During the eight-year Iran-Iraq war in the 1980s, workers’ protests were considered to be activity against the security of a country at war which had to keep its industries functioning at any cost. After the war, with subsidies reducing and inflation at nearly 50 per cent, workers began to get restive.

However, Akbar Hashemi Rafsanjani, who was elected president with the critical responsibility of post-war reconstruction, saw workers’ protests as an obstacle to the path of economic development. The present restrictive labour laws were passed less than a year after Rafsanjani took office.

After the 1979 revolution, different leftist groups had made efforts to gain control over the labour sector. However, the Islamic establishment, which saw communism as anathema and was also concerned about its leftist rivals gaining power, successfully managed to disband all workers’ unions.

In their place, the government, in a bid to channel and monitor all labour activities, established an organisation named House of Labour. Its members have influence over the Islamic Labour Councils which, with no opportunity to form independent workers’ unions, is practically the only association granted the right to such activity.

The House of Labour gradually increased its control over industry during the 1980s and 1990s and prevented the formation of real workers’ unions. In the absence of the latter, the possibility of organising and coordinating workers’ actions has been minimal.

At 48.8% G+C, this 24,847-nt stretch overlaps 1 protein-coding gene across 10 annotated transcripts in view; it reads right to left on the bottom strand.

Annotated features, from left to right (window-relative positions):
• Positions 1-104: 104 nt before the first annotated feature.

When the reformist government of Mohammad Khatami came to power in 1997, relative freedoms were granted to workers. Under an agreement with the International Labour Organisation, Iranian labour laws were supposed to be amended to include the right to strike and to organise freely.

The reformists also managed to attract the leaders of the House of Labour. Khatami appointed one, Hossein Kamali, to be minister of labour. In 1998, the founders of the House of Labour also received permission to establish a party named the Islamic Labour Party to pursue their activities within a political framework.

Ahmadinejad has ignored all these agreements. His labour ministry removed workers’ representatives from the Islamic Labour Councils and appointed its own worker delegates to the tripartite talks between the government, employers and employees.